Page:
Today, ACT and SAT are accepted by colleges at all levels, in all parts of the country, without prejudice towards one test or the other—really! 2013, in fact, marked the first year in US history during which more students took the ACT than the SAT. For those of us who went through this process a decade or more ago—even more so for the parents of current students—this is a radical change from our experience. But it’s true. Students can take whichever test suits them better, and test selection is an important new part of the testing process. It is so important that students and parents know about this, as regional preferences for SAT vs. ACT still persist to a great degree (among students, not college admissions departments). The states in which the fewest students take the ACT are all in the northeast, where SAT has long been “the test” students feel they have to take. I’ve spent nearly a decade reassuring students and parents, especially in the northeast, that yes, really, the ACT is accepted at every US school, and yes, really, you can prepare for ACT instead of SAT if that’s the better test for you. And for many students, this is a welcome change, as the more straightforward ACT is rapidly gaining in popularity. College admissions expert Shereem Herndon-Brown, founder of Strategic Admissions Advice, echoes this sentiment: “The ACT is the much more popular test right now [among my students] and for good reason. It seems to be more aligned with what students are learning in school…”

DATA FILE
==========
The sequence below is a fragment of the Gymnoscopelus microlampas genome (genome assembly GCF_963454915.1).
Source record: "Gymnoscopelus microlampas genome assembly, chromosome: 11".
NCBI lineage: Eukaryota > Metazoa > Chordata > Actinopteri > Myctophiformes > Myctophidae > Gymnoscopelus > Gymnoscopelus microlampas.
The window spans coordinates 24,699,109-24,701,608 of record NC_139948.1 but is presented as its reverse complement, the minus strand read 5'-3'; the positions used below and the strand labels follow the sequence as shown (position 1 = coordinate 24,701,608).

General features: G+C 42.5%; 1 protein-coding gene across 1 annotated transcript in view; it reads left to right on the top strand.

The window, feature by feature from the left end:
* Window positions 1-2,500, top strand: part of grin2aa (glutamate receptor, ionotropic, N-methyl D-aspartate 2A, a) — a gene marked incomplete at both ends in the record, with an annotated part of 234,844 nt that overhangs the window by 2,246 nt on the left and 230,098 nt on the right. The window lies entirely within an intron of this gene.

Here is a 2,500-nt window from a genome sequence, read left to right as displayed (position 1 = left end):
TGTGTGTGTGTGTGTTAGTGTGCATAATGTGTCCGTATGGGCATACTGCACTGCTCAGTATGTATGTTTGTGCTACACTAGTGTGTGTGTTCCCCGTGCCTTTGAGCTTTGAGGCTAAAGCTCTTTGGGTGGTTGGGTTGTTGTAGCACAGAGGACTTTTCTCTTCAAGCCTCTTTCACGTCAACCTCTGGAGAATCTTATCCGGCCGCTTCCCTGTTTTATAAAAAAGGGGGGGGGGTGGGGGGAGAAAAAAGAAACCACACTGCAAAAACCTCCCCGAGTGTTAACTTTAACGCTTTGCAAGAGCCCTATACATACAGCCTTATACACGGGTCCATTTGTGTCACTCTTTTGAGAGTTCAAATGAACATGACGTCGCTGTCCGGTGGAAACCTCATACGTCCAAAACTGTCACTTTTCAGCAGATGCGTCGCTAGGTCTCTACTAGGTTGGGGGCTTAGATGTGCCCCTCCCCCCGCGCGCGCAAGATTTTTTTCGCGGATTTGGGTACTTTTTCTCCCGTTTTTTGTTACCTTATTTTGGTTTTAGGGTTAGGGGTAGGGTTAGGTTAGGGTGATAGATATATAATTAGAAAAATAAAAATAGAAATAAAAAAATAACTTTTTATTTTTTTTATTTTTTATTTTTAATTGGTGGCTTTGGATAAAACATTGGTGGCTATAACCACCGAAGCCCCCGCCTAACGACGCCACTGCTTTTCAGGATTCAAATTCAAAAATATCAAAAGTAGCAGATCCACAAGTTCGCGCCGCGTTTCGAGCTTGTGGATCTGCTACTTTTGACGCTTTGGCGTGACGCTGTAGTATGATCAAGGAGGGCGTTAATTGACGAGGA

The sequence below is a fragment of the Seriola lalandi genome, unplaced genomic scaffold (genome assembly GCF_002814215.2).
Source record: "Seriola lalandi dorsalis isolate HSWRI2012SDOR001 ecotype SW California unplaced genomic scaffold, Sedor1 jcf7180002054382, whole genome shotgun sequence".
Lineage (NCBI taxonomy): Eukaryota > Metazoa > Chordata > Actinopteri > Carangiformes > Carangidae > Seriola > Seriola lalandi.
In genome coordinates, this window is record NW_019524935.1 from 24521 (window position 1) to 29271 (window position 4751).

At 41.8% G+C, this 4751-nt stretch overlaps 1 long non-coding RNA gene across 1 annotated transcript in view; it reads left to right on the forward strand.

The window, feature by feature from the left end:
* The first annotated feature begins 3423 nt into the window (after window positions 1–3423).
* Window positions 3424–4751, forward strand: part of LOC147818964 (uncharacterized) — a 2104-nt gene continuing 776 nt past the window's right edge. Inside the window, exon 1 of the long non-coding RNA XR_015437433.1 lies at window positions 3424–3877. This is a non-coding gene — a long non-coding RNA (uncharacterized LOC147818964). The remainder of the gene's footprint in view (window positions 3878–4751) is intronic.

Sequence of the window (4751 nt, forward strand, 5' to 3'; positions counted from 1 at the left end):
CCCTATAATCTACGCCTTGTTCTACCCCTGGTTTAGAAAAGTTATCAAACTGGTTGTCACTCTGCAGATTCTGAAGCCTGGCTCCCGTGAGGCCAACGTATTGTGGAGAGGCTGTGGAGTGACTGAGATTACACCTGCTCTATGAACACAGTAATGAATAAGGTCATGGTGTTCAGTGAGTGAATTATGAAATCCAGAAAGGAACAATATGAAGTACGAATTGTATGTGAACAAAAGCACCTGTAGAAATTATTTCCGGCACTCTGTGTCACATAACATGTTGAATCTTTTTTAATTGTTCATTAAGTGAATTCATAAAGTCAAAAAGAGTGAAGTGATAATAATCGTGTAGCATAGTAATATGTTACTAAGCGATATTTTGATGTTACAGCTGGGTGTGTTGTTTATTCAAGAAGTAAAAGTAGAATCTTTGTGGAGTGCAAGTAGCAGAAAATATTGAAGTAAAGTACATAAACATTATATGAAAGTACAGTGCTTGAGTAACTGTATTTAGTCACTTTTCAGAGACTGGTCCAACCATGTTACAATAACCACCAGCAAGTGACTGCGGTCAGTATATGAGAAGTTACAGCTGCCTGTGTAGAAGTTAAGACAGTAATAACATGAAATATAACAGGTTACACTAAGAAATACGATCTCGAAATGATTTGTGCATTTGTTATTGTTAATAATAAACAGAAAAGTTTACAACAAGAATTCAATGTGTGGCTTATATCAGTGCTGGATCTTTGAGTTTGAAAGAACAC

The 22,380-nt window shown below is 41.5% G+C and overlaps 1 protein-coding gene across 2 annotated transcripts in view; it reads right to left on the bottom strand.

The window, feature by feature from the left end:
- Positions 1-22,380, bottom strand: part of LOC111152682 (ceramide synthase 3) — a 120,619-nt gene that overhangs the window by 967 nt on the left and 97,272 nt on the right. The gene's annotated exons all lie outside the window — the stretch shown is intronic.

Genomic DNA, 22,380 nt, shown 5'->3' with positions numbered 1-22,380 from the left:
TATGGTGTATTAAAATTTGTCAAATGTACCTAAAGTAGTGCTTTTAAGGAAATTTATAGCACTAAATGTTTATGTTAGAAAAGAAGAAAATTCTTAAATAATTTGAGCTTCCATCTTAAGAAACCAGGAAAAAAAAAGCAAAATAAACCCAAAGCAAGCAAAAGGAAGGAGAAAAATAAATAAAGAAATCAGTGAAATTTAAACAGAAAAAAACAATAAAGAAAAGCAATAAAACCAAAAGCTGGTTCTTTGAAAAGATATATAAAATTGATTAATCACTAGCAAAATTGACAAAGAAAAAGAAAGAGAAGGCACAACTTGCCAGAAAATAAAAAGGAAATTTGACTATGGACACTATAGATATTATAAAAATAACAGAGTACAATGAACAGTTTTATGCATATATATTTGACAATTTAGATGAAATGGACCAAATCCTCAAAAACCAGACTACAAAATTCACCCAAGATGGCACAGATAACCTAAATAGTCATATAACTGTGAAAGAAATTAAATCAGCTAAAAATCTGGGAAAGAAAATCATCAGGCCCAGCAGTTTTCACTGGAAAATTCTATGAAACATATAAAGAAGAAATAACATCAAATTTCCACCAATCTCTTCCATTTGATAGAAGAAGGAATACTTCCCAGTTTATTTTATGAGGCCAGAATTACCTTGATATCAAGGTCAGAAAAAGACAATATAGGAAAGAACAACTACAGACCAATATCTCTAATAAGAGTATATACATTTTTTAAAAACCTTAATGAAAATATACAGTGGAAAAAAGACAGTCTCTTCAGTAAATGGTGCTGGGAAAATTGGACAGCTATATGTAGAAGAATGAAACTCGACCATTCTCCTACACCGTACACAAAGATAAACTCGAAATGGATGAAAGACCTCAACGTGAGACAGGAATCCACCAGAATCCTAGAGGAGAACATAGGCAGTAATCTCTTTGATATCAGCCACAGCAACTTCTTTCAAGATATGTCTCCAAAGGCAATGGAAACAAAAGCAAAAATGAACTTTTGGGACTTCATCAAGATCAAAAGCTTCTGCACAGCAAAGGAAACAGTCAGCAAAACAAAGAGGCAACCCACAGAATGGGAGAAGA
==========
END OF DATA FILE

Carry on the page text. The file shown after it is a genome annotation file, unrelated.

Second, preparing for these tests has changed dramatically, even since a decade ago. My case may not be entirely typical—I took the SAT only once—but it represents the lesser emphasis many of my classmates placed on standardized tests compared with today’s students. Granted, I did well on the first try—1570 out of a then-perfect 1600—but I also did very little preparation for the test. I remember my parents bought me an SAT book and brought it on spring break with us, encouraging me to “study” for the SAT while we were on a cruise. I’m pretty sure I spent about an hour looking through some vocab words before blowing off the process entirely. A number of my friends took a class over the summer, offered by Princeton Review, at our high school, but mostly they goofed around and didn’t do their homework. I heard of one or two friends hiring private tutors, but I can’t confirm that. The bottom line is that my friends and I all knew the SAT was important, but none of us prepared for the test the way that current students do.